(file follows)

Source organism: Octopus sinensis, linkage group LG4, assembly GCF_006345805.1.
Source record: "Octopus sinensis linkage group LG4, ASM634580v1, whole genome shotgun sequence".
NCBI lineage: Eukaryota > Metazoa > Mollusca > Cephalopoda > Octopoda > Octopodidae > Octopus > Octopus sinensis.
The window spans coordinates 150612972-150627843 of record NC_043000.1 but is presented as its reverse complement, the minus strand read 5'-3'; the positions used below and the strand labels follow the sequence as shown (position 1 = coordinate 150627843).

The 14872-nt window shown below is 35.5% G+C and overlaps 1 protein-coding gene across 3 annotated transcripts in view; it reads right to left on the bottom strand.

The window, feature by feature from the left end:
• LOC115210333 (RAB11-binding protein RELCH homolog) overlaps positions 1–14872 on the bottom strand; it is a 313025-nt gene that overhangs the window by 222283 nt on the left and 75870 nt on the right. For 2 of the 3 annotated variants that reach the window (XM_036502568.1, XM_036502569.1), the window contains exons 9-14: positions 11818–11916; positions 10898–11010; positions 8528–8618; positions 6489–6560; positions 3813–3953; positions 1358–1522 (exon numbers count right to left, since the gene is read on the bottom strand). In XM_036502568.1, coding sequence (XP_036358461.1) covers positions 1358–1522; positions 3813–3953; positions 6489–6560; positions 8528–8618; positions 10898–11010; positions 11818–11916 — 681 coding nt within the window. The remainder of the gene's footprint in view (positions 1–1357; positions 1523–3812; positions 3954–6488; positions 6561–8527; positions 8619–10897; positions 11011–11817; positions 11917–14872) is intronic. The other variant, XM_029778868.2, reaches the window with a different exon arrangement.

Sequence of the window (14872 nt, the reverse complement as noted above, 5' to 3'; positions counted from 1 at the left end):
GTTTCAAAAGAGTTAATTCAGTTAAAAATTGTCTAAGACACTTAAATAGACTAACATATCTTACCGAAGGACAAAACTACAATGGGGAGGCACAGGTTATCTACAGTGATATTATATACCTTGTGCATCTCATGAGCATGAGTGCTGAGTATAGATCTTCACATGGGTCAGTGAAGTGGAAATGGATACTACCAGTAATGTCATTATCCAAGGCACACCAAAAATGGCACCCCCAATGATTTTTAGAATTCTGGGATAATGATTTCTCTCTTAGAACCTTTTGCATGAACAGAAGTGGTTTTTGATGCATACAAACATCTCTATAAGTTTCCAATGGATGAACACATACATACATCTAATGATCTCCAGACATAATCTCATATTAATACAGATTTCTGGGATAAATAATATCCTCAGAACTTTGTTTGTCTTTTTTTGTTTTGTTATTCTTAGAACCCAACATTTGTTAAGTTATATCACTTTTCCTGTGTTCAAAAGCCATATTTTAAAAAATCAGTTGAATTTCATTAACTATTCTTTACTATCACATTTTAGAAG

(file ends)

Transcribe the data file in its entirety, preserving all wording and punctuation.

Source organism: Octopus sinensis, linkage group LG4, assembly GCF_006345805.1.
Source record: "Octopus sinensis linkage group LG4, ASM634580v1, whole genome shotgun sequence".
NCBI lineage: Eukaryota > Metazoa > Mollusca > Cephalopoda > Octopoda > Octopodidae > Octopus > Octopus sinensis.
The window spans coordinates 150612972-150627843 of record NC_043000.1 but is presented as its reverse complement, the minus strand read 5'-3'; the positions used below and the strand labels follow the sequence as shown (position 1 = coordinate 150627843).

The 14872-nt window shown below is 35.5% G+C and overlaps 1 protein-coding gene across 3 annotated transcripts in view; it reads right to left on the bottom strand.

The window, feature by feature from the left end:
• LOC115210333 (RAB11-binding protein RELCH homolog) overlaps positions 1–14872 on the bottom strand; it is a 313025-nt gene that overhangs the window by 222283 nt on the left and 75870 nt on the right. For 2 of the 3 annotated variants that reach the window (XM_036502568.1, XM_036502569.1), the window contains exons 9-14: positions 11818–11916; positions 10898–11010; positions 8528–8618; positions 6489–6560; positions 3813–3953; positions 1358–1522 (exon numbers count right to left, since the gene is read on the bottom strand). In XM_036502568.1, coding sequence (XP_036358461.1) covers positions 1358–1522; positions 3813–3953; positions 6489–6560; positions 8528–8618; positions 10898–11010; positions 11818–11916 — 681 coding nt within the window. The remainder of the gene's footprint in view (positions 1–1357; positions 1523–3812; positions 3954–6488; positions 6561–8527; positions 8619–10897; positions 11011–11817; positions 11917–14872) is intronic. The other variant, XM_029778868.2, reaches the window with a different exon arrangement.

Sequence of the window (14872 nt, the reverse complement as noted above, 5' to 3'; positions counted from 1 at the left end):
GTTTCAAAAGAGTTAATTCAGTTAAAAATTGTCTAAGACACTTAAATAGACTAACATATCTTACCGAAGGACAAAACTACAATGGGGAGGCACAGGTTATCTACAGTGATATTATATACCTTGTGCATCTCATGAGCATGAGTGCTGAGTATAGATCTTCACATGGGTCAGTGAAGTGGAAATGGATACTACCAGTAATGTCATTATCCAAGGCACACCAAAAATGGCACCCCCAATGATTTTTAGAATTCTGGGATAATGATTTCTCTCTTAGAACCTTTTGCATGAACAGAAGTGGTTTTTGATGCATACAAACATCTCTATAAGTTTCCAATGGATGAACACATACATACATCTAATGATCTCCAGACATAATCTCATATTAATACAGATTTCTGGGATAAATAATATCCTCAGAACTTTGTTTGTCTTTTTTTGTTTTGTTATTCTTAGAACCCAACATTTGTTAAGTTATATCACTTTTCCTGTGTTCAAAAGCCATATTTTAAAAAATCAGTTGAATTTCATTAACTATTCTTTACTATCACATTTTAGAAG